What causes running injuries?
The biggest cause of running injuries is a sudden increase of running mileage in preparation for a race or personal goal. This significantly increases injury risk due to an increase in running volume (how much), intensity (how hard) and frequency (how often). Changes are often made too fast for the body tissues to adapt to, resulting in injury. Current research supports that the biggest factor for causing running injuries is poor training workloads. It has been estimated that between 60-80% of running injuries are due to sudden increased loading. Other factors such as injury in the previous twelve months and a higher body mass index have also been linked to increased risk of a running injury.
What are some of the common running injuries we tend to see?
This is a painful condition caused by inflammation of the band of fascial tissue that connects your heel to your toes. Over-traction of this fascia at the heel attachment leads to pain and inflammation under the heel bone.
The Achilles tendon is prone to overuse, especially with age and degeneration. A weak tendon is less able to cope with high loads of activity.
This is an umbrella term for shin pain. There are three causes: Medial Tibial Stress Syndrome is irritation of the bone lining and this may lead to a Stress Fracture of the lower tibia. Thirdly is Compartment Syndrome, where the exercising muscles cannot expand to receive enough blood, in turn, causing pain.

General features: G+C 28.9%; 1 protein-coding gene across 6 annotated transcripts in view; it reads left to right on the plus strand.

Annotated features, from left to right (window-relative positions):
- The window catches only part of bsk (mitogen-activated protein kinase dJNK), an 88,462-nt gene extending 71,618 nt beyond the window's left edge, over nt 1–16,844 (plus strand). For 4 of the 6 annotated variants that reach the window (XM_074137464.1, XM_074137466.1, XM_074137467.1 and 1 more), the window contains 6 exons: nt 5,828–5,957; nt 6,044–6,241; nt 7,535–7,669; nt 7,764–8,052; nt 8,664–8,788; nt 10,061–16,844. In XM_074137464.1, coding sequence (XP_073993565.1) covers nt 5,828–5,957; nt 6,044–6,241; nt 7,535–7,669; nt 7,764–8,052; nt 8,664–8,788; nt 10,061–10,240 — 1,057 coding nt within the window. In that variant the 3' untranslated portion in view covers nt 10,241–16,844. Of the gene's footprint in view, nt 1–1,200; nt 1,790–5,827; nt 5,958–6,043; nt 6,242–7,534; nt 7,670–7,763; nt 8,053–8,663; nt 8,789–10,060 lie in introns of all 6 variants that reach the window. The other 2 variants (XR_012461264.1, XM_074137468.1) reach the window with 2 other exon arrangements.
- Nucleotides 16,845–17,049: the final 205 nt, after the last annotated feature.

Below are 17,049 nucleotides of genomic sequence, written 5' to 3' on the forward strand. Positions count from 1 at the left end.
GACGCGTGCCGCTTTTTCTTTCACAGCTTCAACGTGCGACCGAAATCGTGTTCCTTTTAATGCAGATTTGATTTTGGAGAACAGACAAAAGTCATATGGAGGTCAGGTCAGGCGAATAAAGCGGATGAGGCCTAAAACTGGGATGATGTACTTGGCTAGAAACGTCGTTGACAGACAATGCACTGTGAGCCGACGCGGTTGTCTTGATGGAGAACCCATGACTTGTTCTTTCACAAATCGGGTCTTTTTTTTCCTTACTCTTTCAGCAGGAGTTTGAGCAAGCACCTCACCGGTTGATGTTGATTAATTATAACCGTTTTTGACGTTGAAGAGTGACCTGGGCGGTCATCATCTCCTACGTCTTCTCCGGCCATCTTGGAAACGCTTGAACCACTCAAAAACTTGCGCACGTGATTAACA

Also known as Jumper’s Knee, this is an overuse injury affecting your knee. It is the result of your patella tendon being overloaded.
Upper Hamstring Tendinopathy
This feels like a vague, aching soreness high up on your hamstrings and deep in your buttock. Often there is dull ache on sitting for prolonged periods.
Pain on the outside of the knee as a result of friction of the Iliotibial Band over the femoral condyle causing pain and inflammation. This is also known as ITB Syndrome.
Some tips to avoid running injuries?
- Strength and conditioning training – will help to reduce injury risk and improve performance.
- Rest days – your body needs recovery time to repair especially after intense training days. Over training will lead towards tissue breakdown increasing your risk of injury.
- Variation – include intervals, different surfaces, routes, hills and so on. Repetition is a big cause of injury so mix up your runs.
- Gradual progression – we suggest one change at a time in your training cycle such as your distance, speed or frequency.
- Monitor – keep an eye on weekly running volumes to avoid a sudden increase in your training mileage.
How Lilyfield Physio can help you!
MATT our Exercise Physiologist, is an accomplished middle distance runner and currently is a National Level Track Athlete (400/800m). Matt will work with you to help you identify specific weaknesses and provide an effective strengthening program to complement your running. He can help you follow a graded running program where increases in running workload are performed gradually.
KAM one of our Senior Sports Physiotherapists has competed in numerous marathons. Kam has over 15 years’ experience working in elite sport, much of that time spent treating running related injuries. Kam is available to diagnose and treat those annoying niggles and get you back running.